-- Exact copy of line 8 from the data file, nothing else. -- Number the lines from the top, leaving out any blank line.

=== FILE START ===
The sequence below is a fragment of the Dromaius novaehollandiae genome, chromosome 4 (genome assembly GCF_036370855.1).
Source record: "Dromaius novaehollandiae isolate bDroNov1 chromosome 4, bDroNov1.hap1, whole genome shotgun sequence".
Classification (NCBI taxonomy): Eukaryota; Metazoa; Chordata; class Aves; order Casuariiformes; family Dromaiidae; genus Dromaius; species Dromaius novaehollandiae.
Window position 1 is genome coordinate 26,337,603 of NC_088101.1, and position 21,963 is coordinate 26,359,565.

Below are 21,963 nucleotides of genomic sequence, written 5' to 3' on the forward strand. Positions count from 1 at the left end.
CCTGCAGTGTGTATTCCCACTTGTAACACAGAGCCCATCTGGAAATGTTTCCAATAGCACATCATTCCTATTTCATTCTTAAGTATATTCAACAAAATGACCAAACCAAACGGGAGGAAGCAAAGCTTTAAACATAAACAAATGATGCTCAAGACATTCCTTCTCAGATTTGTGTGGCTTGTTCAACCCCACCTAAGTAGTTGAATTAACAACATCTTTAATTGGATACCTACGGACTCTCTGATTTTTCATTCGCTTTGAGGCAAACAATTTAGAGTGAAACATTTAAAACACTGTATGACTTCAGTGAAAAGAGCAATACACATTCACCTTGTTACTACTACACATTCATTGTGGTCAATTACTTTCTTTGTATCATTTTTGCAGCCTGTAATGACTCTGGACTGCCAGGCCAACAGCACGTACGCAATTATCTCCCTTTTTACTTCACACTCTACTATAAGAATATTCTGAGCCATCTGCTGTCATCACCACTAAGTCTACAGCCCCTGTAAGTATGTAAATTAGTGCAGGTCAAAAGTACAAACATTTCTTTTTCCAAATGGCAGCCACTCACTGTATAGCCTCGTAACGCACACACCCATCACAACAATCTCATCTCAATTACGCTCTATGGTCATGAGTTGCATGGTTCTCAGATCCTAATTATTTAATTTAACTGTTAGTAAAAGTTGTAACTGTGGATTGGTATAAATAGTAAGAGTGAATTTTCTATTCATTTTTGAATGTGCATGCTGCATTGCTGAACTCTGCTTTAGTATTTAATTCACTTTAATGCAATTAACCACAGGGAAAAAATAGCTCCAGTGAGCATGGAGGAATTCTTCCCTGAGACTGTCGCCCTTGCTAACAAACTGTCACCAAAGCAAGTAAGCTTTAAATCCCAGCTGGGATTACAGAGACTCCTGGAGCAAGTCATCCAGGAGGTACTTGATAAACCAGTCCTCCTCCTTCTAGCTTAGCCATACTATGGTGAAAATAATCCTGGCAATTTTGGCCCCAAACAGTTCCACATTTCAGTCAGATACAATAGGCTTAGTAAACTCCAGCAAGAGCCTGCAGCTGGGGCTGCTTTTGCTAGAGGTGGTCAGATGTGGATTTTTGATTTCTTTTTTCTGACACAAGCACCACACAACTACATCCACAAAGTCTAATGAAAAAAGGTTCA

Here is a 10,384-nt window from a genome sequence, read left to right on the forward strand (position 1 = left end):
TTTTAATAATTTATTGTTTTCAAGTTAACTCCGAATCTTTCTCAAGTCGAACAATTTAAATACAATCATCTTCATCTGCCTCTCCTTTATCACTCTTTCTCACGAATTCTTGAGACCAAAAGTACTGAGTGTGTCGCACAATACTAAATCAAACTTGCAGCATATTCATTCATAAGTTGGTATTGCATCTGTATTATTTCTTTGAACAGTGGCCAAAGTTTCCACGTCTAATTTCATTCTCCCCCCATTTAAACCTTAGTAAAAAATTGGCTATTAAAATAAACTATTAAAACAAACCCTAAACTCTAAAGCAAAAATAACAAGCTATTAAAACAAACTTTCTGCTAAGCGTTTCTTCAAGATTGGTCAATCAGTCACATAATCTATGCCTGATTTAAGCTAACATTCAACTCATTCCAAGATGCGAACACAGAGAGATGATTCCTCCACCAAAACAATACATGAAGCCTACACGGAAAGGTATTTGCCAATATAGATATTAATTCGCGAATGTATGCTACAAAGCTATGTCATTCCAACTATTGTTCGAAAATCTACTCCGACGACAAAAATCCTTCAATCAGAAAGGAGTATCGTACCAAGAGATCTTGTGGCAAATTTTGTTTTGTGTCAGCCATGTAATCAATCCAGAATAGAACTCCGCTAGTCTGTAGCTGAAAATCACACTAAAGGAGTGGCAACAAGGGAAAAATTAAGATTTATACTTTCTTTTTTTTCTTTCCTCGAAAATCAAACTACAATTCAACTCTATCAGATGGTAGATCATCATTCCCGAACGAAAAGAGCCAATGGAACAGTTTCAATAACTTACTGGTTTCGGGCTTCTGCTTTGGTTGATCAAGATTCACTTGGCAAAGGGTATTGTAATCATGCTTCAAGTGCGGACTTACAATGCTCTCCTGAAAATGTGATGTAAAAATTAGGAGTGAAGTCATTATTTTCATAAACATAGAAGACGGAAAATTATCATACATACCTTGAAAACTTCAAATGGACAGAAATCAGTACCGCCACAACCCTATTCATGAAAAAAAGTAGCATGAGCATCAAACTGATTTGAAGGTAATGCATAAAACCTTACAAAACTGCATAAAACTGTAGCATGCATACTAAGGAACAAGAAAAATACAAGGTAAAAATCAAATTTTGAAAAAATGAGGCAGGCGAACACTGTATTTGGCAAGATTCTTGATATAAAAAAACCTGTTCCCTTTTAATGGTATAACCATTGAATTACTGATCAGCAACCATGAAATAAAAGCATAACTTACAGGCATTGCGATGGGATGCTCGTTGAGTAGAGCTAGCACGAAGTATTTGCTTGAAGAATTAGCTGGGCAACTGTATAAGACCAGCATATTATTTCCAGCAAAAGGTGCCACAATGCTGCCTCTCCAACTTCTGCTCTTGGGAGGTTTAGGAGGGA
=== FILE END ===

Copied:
TTTTAATAATTTATTGTTTTCAAGTTAACTCCGAATCTTTCTCAAGTCGAACAATTTAAATACAATCATCTTCATCTGCCTCTCCTTTATCACTCTTTCTCACGAATTCTTGAGACCAAAAGTACTGAGTGTGTCGCACAATACTAAATCAAACTTGCAGCATATTCATTCATAAGTTGGTATTGCATCTGTATTATTTCTTTGAACAGTGGCCAAAGTTTCCACGTCTAATTTCATTCTCCCCCCATTTAAACCTTAGTAAAAAATTGGCTATTAAAATAAACTATTAAAACAAACCCTAAACTCTAAAGCAAAAATAACAAGCTATTAAAACAAACTTTCTGCTAAGCGTTTCTTCAAGATTGGTCAATCAGTCACATAATCTATGCCTGATTTAAGCTAACATTCAACTCATTCCAAGATGCGAACACAGAGAGATGATTCCTCCACCAAAACAATACATGAAGCCTACACGGAAAGGTATTTGCCAATATAGATATTAATTCGCGAATGTATGCTACAAAGCTATGTCATTCCAACTATTGTTCGAAAATCTACTCCGACGACAAAAATCCTTCAATCAGAAAGGAGTATCGTACCAAGAGATCTTGTGGCAAATTTTGTTTTGTGTCAGCCATGTAATCAATCCAGAATAGAACTCCGCTAGTCTGTAGCTGAAAATCACACTAAAGGAGTGGCAACAAGGGAAAAATTAAGATTTATACTTTCTTTTTTTTCTTTCCTCGAAAATCAAACTACAATTCAACTCTATCAGATGGTAGATCATCATTCCCGAACGAAAAGAGCCAATGGAACAGTTTCAATAACTTACTGGTTTCGGGCTTCTGCTTTGGTTGATCAAGATTCACTTGGCAAAGGGTATTGTAATCATGCTTCAAGTGCGGACTTACAATGCTCTCCTGAAAATGTGATGTAAAAATTAGGAGTGAAGTCATTATTTTCATAAACATAGAAGACGGAAAATTATCATACATACCTTGAAAACTTCAAATGGACAGAAATCAGTACCGCCACAACCCTATTCATGAAAAAAAGTAGCATGAGCATCAAACTGATTTGAAGGTAATGCATAAAACCTTACAAAACTGCATAAAACTGTAGCATGCATACTAAGGAACAAGAAAAATACAAGGTAAAAATCAAATTTTGAAAAAATGAGGCAGGCGAACACTGTATTTGGCAAGATTCTTGATATAAAAAAACCTGTTCCCTTTTAATGGTATAACCATTGAATTACTGATCAGCAACCATGAAATAAAAGCATAACTTACAGGCATTGCGATGGGATGCTCGTTGAGTAGAGCTAGCACGAAGTATTTGCTTGAAGAATTAGCTGGGCAACTGTATAAGACCAGCATATTATTTCCAGCAAAAGGTGCCACAATGCTGCCTCTCCAACTTCTGCTCTTGGGAGGTTTAGGAGGGA